New York Times: Match Book Recommends Pachinko

By Nicole Lamy

Dear Match Book,

I am spending two weeks this summer by a lake in New Hampshire and I plan to sit on the dock and get immersed in a few good books. I love reading family sagas — the longer the better — that are wrapped around historical events. My favorite books of this type have been “A Suitable Boy,” by Vikram Seth; “Angle of Repose,” by Wallace Stegner; “The Forsyte Saga,” by John Galsworthy; and Elena Ferrante’s Neapolitan novels. I have read “War and Peace,” by Leo Tolstoy, which I consider the ultimate family saga wrapped around history, but I found that there was too much war and not enough peace for my taste.

Do you have any suggestions for both divinely engrossing and beautifully written family sagas?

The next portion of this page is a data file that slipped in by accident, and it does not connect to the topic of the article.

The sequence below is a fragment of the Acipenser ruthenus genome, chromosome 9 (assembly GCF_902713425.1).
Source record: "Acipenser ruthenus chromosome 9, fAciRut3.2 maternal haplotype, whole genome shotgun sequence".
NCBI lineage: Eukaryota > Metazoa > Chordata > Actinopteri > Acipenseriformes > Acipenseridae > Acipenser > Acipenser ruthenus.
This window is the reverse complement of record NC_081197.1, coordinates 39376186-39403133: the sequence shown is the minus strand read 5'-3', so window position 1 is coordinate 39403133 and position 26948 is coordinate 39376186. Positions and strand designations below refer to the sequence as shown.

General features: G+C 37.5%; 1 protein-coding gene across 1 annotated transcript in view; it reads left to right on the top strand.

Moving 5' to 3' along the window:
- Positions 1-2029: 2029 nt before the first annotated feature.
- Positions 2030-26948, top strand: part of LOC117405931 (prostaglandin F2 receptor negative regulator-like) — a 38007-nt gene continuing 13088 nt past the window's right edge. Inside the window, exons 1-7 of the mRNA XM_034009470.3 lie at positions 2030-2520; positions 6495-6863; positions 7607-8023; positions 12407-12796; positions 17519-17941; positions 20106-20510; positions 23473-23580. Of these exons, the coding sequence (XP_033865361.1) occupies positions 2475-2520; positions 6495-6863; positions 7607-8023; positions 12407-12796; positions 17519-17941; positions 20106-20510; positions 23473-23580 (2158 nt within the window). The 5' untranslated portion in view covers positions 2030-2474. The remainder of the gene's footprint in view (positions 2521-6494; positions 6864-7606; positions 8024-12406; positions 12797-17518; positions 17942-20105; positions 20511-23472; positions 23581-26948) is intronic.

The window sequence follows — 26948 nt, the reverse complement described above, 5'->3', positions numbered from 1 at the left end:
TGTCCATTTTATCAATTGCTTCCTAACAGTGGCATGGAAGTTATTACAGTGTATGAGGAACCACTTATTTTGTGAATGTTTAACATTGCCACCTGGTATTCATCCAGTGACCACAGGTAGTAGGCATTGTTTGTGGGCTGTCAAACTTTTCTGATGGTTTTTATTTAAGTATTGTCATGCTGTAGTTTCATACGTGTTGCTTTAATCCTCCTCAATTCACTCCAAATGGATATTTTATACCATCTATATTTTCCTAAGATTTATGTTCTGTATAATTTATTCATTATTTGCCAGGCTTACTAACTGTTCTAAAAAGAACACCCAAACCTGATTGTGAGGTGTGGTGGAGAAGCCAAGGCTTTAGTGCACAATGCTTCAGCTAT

Finally I suggest an urgent, satisfying saga from 2017 to add to your vacation reading stack: “Pachinko” by Min Jin Lee. The careful, unadorned language of Lee’s second novel, the story of four generations of a Korean family living under Japanese forced occupation, is revealing and stealthily seductive. The story begins in earnest in 1932 with Sunja, a 16-year-old girl from a small village whose unexpected pregnancy changes the course of her life. Layers of history and politics build as the scope and sweep of the narrative widen. Yet even as the story stretches more than 50 years, Lee’s portraits of her characters — proud and tender — remain intimate.

Yours truly, Match Book

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